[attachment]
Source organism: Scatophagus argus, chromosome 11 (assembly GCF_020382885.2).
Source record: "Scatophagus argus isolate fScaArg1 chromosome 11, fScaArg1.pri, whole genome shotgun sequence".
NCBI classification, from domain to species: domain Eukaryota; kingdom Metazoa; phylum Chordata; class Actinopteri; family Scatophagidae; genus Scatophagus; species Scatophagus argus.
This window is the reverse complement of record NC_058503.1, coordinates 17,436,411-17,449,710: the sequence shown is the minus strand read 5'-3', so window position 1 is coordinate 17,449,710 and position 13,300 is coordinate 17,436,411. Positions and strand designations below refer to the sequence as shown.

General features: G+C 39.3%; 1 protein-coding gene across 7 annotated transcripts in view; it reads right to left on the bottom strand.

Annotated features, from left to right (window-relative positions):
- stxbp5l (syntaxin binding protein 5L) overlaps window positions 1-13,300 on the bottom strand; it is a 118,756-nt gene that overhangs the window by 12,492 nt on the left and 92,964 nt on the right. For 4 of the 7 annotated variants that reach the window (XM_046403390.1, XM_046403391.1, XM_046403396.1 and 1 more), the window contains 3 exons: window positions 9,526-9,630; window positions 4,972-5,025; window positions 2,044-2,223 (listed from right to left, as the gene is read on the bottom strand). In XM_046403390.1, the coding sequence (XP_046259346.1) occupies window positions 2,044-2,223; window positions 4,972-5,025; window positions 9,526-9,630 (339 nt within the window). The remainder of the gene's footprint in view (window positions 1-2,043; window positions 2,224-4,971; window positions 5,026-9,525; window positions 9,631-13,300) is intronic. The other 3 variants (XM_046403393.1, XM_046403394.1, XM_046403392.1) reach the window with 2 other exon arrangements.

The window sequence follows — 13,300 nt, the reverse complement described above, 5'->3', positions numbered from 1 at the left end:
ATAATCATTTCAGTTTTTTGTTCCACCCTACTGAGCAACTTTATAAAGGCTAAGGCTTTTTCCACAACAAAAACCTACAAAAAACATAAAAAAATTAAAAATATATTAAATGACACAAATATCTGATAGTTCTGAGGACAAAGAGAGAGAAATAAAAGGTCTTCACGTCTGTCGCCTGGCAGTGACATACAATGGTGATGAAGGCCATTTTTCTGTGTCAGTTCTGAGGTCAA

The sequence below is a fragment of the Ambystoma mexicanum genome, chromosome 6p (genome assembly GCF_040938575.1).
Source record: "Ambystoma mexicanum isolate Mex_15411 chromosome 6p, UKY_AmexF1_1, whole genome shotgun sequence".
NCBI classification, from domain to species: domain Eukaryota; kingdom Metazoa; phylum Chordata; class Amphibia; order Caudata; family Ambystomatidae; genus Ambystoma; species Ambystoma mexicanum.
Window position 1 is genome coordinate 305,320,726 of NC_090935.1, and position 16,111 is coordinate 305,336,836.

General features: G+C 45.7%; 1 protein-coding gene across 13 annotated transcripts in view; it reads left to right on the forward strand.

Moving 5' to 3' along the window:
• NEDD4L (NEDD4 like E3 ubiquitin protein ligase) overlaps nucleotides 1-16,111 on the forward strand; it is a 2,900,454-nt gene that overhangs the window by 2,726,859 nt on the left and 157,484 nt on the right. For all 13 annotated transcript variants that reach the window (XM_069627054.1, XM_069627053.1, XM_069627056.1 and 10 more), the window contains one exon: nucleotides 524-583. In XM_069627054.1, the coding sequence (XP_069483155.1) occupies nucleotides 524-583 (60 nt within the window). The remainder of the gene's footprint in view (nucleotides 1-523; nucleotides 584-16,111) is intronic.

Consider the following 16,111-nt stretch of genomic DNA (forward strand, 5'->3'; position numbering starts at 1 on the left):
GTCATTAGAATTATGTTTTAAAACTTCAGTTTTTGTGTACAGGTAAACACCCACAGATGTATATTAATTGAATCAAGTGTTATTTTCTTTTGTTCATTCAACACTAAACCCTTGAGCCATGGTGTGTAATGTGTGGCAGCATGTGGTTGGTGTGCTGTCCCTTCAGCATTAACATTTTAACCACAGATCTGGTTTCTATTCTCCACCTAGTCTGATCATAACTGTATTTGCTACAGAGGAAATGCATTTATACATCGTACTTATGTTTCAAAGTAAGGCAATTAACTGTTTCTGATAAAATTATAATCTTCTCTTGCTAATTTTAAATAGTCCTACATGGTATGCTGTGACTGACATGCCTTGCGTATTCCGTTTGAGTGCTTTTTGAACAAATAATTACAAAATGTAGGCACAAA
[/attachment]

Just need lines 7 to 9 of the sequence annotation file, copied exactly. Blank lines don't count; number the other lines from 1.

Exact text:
- stxbp5l (syntaxin binding protein 5L) overlaps window positions 1-13,300 on the bottom strand; it is a 118,756-nt gene that overhangs the window by 12,492 nt on the left and 92,964 nt on the right. For 4 of the 7 annotated variants that reach the window (XM_046403390.1, XM_046403391.1, XM_046403396.1 and 1 more), the window contains 3 exons: window positions 9,526-9,630; window positions 4,972-5,025; window positions 2,044-2,223 (listed from right to left, as the gene is read on the bottom strand). In XM_046403390.1, the coding sequence (XP_046259346.1) occupies window positions 2,044-2,223; window positions 4,972-5,025; window positions 9,526-9,630 (339 nt within the window). The remainder of the gene's footprint in view (window positions 1-2,043; window positions 2,224-4,971; window positions 5,026-9,525; window positions 9,631-13,300) is intronic. The other 3 variants (XM_046403393.1, XM_046403394.1, XM_046403392.1) reach the window with 2 other exon arrangements.

The window sequence follows — 13,300 nt, the reverse complement described above, 5'->3', positions numbered from 1 at the left end:
ATAATCATTTCAGTTTTTTGTTCCACCCTACTGAGCAACTTTATAAAGGCTAAGGCTTTTTCCACAACAAAAACCTACAAAAAACATAAAAAAATTAAAAATATATTAAATGACACAAATATCTGATAGTTCTGAGGACAAAGAGAGAGAAATAAAAGGTCTTCACGTCTGTCGCCTGGCAGTGACATACAATGGTGATGAAGGCCATTTTTCTGTGTCAGTTCTGAGGTCAA